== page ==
Hessians: From Battlefields to Boots

If you study the American Revolution in school, at least in the time of yore when I was there, you learned that the British hired Hessian Soldiers to fight in the American Revolution. These soldiers came from the state of Hesse-Kassel (in later years it became part of Prussia and then Germany). While we know them best for their part in the British opposition to the revolution, the British employed them in other armed conflicts as well.

Hessian troops in British pay in the US war of independence
Hessian troops in British pay in the US war of independence. https://commons.wikimedia.org/wiki/File:Us_unabhaengigkeitskrieg.jpg

So, when I began seeing bits about romance heroes looking handsome in, buying or, removing their Hessians, well, I wondered how the name Hessian came to apply to boots.

Extracted from larger picture of Hessian Soldiers.
Extracted from the picture above, you can see the Close up of the tassle on the boot. Also, the toe box is pointed for use with the stirrup.

The Hessian soldiers’ boots became known as “Hessians” in the early 1800s. 

And yet– those boots that so epitomize the time were still a new fashion only just becoming popular during Jane Austen’s day.

Hessians were made to be worn with breeches, and the V-notch, for some reason is why they were.  I can imagine that there was less wear to the breeches at the knee and right below since it would rub less.

Initially used as standard issue footwear for light cavalry regiments, especially hussars, they would become widely worn by civilians as well.  The boots had a low heel, and a semi-pointed toe that made them practical for mounted troops, as they allowed easy use of stirrups. They reached to the knee and had a decorative tassel at the top of each shaft, with a “v” notch in front.[4] The Hessian boot would evolve into the rubber work boots known as “wellies” and the cowboy boot.

As trousers became the day dress of soldiers in the 1800s the Duke of Wellington is known to have instructed his boot maker to alter the style of his boots to fit more closely to accommodate the trouser.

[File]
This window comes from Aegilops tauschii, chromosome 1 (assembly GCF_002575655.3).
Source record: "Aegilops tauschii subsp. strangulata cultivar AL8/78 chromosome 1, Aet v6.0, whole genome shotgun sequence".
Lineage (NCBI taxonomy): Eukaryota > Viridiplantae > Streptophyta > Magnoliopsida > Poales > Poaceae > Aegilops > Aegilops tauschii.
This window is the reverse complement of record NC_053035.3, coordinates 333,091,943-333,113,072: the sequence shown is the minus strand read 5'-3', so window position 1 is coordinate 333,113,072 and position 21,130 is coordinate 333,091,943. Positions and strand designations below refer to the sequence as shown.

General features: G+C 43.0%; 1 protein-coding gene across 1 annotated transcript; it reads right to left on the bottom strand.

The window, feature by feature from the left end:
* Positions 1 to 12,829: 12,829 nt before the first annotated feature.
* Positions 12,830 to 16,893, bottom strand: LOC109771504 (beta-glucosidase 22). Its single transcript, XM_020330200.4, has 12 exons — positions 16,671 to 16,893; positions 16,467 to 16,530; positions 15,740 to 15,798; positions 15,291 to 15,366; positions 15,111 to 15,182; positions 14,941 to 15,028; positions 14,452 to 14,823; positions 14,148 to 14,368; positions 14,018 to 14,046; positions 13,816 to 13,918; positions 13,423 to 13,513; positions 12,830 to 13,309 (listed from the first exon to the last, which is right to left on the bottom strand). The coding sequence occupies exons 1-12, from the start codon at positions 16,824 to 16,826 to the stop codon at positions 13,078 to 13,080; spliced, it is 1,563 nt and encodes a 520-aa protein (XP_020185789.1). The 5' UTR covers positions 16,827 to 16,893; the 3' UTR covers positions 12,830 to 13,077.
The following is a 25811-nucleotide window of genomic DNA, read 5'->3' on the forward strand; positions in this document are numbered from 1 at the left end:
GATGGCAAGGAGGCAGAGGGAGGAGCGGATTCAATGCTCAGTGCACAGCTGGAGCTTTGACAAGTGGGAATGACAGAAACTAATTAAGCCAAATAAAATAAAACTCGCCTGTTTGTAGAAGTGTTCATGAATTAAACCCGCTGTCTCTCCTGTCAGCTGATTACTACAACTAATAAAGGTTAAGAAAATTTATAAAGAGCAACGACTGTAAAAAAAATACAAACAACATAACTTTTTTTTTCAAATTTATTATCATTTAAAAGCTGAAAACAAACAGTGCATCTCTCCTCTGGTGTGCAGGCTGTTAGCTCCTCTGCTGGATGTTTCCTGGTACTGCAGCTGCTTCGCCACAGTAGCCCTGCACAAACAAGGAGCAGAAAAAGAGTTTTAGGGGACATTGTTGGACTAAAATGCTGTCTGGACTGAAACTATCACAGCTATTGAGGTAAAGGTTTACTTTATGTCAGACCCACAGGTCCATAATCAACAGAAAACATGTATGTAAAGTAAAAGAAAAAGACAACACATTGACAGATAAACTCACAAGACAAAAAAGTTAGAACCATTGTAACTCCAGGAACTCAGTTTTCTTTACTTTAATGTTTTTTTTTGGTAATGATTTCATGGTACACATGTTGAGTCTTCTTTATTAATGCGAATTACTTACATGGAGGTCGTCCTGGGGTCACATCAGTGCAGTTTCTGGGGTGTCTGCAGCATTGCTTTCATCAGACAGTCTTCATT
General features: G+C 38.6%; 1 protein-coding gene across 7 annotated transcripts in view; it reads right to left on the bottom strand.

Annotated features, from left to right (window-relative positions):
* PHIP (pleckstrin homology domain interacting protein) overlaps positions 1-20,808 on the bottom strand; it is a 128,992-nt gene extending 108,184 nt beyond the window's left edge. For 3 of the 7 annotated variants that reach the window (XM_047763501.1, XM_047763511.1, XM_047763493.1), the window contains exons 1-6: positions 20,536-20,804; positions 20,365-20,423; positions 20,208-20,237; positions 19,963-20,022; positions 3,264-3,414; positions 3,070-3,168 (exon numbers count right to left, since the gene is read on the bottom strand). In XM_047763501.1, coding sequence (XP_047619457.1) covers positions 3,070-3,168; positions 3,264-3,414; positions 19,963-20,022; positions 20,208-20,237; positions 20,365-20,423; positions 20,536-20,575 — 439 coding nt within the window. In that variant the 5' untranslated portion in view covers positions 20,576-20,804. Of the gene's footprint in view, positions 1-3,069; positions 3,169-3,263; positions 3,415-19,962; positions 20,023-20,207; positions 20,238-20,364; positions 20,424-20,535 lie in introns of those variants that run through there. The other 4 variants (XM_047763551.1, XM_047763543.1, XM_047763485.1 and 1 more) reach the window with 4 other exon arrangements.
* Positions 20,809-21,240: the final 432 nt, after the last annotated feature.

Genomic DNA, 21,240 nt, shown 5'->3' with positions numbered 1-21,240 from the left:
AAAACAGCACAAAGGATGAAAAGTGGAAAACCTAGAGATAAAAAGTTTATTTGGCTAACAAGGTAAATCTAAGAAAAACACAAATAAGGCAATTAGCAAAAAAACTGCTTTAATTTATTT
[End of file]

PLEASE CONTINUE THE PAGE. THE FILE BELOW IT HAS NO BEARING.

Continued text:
George Dawe's portrait of the Duke of Wellington, 1829, looking carefully at he footwear we can make out the tassle on his boots.
George Dawe’s portrait of the Duke of Wellington, 1829, looking carefully at he footwear we can make out the tassel on his boots. This is either in his dress uniform or before he had the boots changed to work with trousers.

According to HistoricalMovies.wordpress.com:

During the Regency period, men’s fashion underwent a change as knee breeches were exchanged for trousers. Although trousers had been entering fashion since 1800, they only became appropriate casual and semi-casual wear for men between 1810 and 1820….

Hessian boots, which had begun as standard issue military footwear but became widely worn, accompanied knee breeches. With a semi-pointed toe and a low heel, Hessians also included decorative tassels

But Hessian boots were unsuitable for wearing under the newly acceptable trousers, so Wellington instructed his shoemaker Hoby of St. James Street, London to modify the popular boot. The result was cut higher in front to cover and protect the knee and had the back cut away, in order to make it easier to bend the leg. It was also cut closer to the leg. …. After Wellington’s defeat of Napoleon, “Wellington boots” became extremely popular as stylish footwear that could be worn with trousers.


The boots were worn in the military throughout the 19th century as this picture of a very young British officer of the Hussars.  This is actually a picture of Winston Churchill in his younger days.

The young 21 years old Cornet, (Second Lieutenant) Winston Spencer Churchill of the 4th Queens Hussars. 1895https://en.wikipedia.org/wiki/Hessian_%28boot%29#/media/File:Churchill,_uniform.jpg
The young 21 years old Cornet, (Second Lieutenant) Winston Spencer Churchill of the 4th Queens Hussars. 1895 https://en.wikipedia.org/wiki/Hessian_%28boot%29#/media/File:Churchill,_uniform.jpg
This is a close up of Winston Churchhill's boots.
This is a close up of Winston Churchill’s boots.

In any event by 1814 the footwear had found its way into the popular iconography of the time:

“Lodgings to Let” Cartoon showing a fashionably dressed man standing in a well-furnished sitting-room, speaking to a pretty and elegant young woman. He wears a tophat, Hessian boots, and carries a large rough walking-stick. He says: My sweet honey, I hope you are to be let with the lodgins! She answers: No, sir, I am to be let alone. https://commons.wikimedia.org/wiki/File:Lodgings_to_let_LCCN92522495.jpg